I concur that the benefits of "upgrades" have been a matter of diminishing returns for quite some time now. Even if there's upgrades and features now, I worry that in five years from now, the real value will be "not losing access to your data".I share your staunch aversion to software subscriptions for that reason.
The problem with relying on the Open Source community to fill the vacuum is that there are lots and lots of factors that are involved. People genuinely do appreciate and benefit from ubiquitous access to their data. That's certainly possible with a whole lot of self-hosted software, but those methods require back end resources, a firewall of consequence, backups, and an internet connection that not only has enough upload bandwidth to support these applications, but an internet connection that doesn't block ports 80 and 443. Here at Slashdot those things aren't a problem, and the Synology NAS units (as well as a few others) help to streamline these through things like QuickConnect, but now we've left OSS solutions.
If we're looking at desktop applications, Quickbooks' greatest asset is the fact that every accounting firm will take a
On the creative software front, OSS is still very difficult to acclimate to. GIMP can generally do the job in spite of its suboptimal interface, Inkscape is limited but can do the basics well enough, and Scribus is in the uncanny valley between Publisher and InDesign. KDenLive isn't the worst thing ever, but video editing = patent encumbered formats = OSS license hell. Ardour and Audacity can do the job, but they definitely lack the polish of Audition. Honestly, the best competitor to Adobe is Corel, not Github.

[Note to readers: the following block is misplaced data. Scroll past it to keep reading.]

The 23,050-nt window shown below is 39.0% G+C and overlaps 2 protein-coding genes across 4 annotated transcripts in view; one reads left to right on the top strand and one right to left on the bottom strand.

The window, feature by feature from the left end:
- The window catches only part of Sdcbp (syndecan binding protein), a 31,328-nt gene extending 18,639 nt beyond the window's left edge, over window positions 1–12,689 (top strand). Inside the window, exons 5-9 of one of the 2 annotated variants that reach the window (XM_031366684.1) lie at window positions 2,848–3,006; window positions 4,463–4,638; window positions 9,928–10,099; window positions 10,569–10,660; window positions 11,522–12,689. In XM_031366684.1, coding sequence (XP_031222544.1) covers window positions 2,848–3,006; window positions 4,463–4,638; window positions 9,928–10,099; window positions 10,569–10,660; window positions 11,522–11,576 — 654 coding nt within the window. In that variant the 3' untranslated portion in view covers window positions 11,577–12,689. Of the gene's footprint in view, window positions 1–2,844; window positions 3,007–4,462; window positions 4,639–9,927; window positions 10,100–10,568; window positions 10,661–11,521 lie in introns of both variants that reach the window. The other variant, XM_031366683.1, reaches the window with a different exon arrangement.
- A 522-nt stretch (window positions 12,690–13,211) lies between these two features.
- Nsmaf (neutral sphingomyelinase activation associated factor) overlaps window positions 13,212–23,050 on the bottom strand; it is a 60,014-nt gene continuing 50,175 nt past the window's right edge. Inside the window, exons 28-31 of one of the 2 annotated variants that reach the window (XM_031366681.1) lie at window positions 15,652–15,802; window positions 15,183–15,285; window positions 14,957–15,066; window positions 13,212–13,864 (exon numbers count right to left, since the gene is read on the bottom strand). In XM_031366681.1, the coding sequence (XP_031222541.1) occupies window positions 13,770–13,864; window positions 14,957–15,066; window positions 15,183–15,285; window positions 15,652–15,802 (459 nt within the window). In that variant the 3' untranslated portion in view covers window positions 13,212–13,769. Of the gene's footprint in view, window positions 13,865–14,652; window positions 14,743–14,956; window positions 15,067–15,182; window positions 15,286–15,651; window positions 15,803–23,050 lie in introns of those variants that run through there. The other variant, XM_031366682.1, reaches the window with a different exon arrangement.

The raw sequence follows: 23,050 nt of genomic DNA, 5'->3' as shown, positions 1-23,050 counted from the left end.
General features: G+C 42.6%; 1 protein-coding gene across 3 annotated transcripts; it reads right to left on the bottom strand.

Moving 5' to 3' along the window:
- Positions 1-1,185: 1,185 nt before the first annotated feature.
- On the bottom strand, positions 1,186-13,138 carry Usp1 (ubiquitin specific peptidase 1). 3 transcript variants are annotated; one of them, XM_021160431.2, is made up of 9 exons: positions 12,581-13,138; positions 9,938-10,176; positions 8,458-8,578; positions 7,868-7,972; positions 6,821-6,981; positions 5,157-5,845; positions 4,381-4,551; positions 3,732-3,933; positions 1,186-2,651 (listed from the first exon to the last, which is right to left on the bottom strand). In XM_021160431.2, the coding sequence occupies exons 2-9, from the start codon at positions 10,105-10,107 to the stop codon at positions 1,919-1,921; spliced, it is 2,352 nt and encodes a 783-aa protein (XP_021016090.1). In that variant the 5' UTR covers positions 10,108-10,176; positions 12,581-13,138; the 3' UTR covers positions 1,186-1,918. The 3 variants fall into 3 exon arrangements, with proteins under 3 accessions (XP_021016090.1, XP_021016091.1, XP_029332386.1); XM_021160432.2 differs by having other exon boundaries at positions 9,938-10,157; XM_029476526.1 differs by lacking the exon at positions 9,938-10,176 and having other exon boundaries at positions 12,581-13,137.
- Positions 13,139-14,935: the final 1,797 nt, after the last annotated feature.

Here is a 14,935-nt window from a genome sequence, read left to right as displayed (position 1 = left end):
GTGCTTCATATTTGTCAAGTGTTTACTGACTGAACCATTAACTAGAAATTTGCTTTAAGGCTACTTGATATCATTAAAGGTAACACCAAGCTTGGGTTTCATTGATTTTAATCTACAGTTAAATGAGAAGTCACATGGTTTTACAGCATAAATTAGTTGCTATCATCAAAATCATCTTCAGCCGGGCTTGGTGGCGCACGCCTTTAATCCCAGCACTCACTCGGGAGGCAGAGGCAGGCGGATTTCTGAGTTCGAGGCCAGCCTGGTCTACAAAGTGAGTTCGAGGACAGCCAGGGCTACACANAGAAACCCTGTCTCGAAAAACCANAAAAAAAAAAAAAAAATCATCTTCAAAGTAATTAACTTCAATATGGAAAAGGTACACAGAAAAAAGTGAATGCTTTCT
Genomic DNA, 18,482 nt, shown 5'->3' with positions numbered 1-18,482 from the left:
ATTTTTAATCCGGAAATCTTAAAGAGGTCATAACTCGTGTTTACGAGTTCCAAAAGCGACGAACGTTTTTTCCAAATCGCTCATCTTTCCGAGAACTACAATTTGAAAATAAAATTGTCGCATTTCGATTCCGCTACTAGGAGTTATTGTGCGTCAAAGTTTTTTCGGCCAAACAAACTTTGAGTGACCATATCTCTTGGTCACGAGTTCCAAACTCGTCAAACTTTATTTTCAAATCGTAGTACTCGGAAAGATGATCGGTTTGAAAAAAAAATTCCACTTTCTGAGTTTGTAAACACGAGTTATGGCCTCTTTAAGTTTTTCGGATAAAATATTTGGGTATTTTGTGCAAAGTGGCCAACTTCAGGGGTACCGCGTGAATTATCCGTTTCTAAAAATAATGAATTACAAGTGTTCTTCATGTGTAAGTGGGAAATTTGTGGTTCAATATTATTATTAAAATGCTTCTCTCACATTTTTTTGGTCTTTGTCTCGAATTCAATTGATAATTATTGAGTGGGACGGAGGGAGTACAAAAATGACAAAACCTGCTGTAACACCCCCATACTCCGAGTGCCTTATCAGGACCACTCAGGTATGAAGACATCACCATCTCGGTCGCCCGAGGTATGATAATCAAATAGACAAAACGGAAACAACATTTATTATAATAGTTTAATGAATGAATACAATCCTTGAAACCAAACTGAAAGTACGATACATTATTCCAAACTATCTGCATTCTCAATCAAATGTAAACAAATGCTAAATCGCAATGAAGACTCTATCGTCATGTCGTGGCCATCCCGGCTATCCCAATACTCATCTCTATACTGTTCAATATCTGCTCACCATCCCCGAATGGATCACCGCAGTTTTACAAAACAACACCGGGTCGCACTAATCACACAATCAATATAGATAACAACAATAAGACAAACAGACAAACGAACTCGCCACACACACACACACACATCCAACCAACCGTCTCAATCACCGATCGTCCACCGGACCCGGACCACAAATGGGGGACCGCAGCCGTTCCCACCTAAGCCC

There are lots of places where OSS shines (pick just about anywhere in the server closet - you're crazy to run Windows Server as a router, but pfSense, Untangle, Smoothwall, Endian, ClearOS......). There are, however, going to be areas where OSS just will always play second fiddle to commercial software houses. As my very loose rule of thumb, I've found that the further away from programming a discipline is, the worse the OSS software packages are for it.